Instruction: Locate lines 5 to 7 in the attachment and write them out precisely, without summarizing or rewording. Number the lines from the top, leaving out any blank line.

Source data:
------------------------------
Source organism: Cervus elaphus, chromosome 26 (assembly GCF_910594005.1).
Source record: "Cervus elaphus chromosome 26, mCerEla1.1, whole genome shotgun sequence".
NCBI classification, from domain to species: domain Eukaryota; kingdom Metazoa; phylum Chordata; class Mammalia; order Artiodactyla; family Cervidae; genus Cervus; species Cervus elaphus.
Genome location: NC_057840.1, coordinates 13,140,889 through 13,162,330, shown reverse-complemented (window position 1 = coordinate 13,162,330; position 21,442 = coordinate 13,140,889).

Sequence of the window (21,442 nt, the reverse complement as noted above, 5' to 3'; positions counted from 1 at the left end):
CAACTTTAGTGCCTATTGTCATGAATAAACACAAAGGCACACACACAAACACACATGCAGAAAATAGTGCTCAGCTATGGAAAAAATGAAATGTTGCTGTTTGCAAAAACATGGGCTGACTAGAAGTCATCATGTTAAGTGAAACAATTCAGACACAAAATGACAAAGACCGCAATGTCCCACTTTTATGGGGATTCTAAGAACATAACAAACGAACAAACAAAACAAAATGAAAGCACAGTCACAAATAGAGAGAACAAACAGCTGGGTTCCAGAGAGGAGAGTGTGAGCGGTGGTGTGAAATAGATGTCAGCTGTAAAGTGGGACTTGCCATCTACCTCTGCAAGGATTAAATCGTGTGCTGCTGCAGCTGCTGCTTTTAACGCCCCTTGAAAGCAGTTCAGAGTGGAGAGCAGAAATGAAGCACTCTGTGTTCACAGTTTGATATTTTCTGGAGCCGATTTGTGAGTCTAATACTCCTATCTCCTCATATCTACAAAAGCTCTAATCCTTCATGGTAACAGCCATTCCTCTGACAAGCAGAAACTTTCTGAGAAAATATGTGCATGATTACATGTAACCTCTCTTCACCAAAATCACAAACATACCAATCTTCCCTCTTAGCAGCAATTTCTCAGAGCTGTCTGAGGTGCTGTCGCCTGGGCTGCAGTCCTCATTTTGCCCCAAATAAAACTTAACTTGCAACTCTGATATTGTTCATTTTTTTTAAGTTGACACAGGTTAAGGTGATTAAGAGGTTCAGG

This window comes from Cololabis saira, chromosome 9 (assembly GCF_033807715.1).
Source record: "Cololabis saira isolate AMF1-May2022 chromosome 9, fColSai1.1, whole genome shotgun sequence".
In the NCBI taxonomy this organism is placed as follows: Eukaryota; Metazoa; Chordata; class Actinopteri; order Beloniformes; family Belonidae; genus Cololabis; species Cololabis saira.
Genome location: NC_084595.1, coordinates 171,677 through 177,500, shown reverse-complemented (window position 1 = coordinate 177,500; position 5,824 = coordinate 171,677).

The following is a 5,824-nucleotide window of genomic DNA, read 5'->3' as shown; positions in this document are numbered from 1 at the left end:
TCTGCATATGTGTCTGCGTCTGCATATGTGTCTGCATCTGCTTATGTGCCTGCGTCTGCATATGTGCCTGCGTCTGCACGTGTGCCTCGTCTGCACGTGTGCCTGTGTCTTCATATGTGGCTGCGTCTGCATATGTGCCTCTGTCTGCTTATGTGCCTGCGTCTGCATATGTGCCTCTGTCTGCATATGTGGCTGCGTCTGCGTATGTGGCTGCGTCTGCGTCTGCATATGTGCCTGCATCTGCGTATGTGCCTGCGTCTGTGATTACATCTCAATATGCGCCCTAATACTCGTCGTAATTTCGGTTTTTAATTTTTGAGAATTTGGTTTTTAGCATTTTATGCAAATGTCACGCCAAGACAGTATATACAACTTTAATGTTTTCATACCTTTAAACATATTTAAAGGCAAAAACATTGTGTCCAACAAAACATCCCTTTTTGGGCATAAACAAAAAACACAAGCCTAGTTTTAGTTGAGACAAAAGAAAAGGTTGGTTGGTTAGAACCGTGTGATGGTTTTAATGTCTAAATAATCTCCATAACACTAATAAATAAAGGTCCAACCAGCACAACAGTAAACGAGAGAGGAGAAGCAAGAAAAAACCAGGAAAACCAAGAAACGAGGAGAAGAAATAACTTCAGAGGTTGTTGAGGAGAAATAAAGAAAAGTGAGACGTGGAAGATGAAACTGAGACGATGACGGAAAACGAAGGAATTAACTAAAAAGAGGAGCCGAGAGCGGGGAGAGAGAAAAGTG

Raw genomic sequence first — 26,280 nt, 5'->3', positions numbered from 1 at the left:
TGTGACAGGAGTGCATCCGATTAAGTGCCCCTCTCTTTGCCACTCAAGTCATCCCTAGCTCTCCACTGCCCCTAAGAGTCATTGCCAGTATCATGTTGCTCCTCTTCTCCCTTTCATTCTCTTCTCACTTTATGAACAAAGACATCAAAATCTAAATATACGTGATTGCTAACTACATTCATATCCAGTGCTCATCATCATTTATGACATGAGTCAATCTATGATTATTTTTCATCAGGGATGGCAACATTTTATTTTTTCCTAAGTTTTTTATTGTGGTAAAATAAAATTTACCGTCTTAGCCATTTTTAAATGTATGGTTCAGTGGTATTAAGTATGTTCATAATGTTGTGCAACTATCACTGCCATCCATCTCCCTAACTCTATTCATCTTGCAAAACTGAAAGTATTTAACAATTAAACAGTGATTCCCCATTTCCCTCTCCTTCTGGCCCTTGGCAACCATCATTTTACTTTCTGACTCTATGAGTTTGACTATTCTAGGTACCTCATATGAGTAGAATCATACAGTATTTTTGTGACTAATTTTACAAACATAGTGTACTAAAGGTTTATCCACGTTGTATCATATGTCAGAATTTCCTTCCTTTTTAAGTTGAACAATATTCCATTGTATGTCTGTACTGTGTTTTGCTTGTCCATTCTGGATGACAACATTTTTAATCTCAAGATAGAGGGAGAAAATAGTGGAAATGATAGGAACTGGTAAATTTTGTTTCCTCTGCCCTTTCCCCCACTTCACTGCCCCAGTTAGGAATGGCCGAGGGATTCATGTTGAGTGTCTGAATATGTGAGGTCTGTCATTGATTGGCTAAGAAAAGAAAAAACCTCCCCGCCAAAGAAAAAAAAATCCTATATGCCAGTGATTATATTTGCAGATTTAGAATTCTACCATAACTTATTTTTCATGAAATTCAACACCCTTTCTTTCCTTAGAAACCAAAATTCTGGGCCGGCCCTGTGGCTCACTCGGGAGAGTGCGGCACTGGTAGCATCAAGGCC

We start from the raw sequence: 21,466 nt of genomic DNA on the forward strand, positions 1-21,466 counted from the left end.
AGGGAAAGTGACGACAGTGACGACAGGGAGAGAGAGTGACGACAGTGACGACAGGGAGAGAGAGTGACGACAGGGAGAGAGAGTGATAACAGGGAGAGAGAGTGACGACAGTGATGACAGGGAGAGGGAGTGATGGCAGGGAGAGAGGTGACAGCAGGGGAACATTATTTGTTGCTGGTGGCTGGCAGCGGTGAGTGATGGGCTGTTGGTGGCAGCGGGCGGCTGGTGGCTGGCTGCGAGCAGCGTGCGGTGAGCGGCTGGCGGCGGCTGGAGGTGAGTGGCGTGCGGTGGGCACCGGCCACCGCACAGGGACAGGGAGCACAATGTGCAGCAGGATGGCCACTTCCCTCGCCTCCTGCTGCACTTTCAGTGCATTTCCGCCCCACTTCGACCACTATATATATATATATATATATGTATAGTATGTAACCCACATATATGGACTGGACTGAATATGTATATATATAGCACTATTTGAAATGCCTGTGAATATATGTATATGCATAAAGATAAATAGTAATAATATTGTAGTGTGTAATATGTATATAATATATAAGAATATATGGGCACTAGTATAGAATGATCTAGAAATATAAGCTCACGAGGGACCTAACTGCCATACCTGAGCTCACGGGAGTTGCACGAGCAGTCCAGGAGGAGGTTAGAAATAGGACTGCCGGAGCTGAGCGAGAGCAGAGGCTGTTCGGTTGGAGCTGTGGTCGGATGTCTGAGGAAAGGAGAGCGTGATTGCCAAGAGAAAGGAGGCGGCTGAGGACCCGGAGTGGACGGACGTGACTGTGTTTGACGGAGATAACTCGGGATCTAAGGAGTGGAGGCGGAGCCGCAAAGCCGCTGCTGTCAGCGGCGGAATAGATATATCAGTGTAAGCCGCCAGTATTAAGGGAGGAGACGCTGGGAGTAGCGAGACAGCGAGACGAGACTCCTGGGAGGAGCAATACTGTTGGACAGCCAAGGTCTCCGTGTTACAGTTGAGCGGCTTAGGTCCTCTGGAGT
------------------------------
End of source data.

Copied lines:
Sequence of the window (21,442 nt, the reverse complement as noted above, 5' to 3'; positions counted from 1 at the left end):
CAACTTTAGTGCCTATTGTCATGAATAAACACAAAGGCACACACACAAACACACATGCAGAAAATAGTGCTCAGCTATGGAAAAAATGAAATGTTGCTGTTTGCAAAAACATGGGCTGACTAGAAGTCATCATGTTAAGTGAAACAATTCAGACACAAAATGACAAAGACCGCAATGTCCCACTTTTATGGGGATTCTAAGAACATAACAAACGAACAAACAAAACAAAATGAAAGCACAGTCACAAATAGAGAGAACAAACAGCTGGGTTCCAGAGAGGAGAGTGTGAGCGGTGGTGTGAAATAGATGTCAGCTGTAAAGTGGGACTTGCCATCTACCTCTGCAAGGATTAAATCGTGTGCTGCTGCAGCTGCTGCTTTTAACGCCCCTTGAAAGCAGTTCAGAGTGGAGAGCAGAAATGAAGCACTCTGTGTTCACAGTTTGATATTTTCTGGAGCCGATTTGTGAGTCTAATACTCCTATCTCCTCATATCTACAAAAGCTCTAATCCTTCATGGTAACAGCCATTCCTCTGACAAGCAGAAACTTTCTGAGAAAATATGTGCATGATTACATGTAACCTCTCTTCACCAAAATCACAAACATACCAATCTTCCCTCTTAGCAGCAATTTCTCAGAGCTGTCTGAGGTGCTGTCGCCTGGGCTGCAGTCCTCATTTTGCCCCAAATAAAACTTAACTTGCAACTCTGATATTGTTCATTTTTTTTAAGTTGACACAGGTTAAGGTGATTAAGAGGTTCAGG

This window comes from Cololabis saira, chromosome 9 (assembly GCF_033807715.1).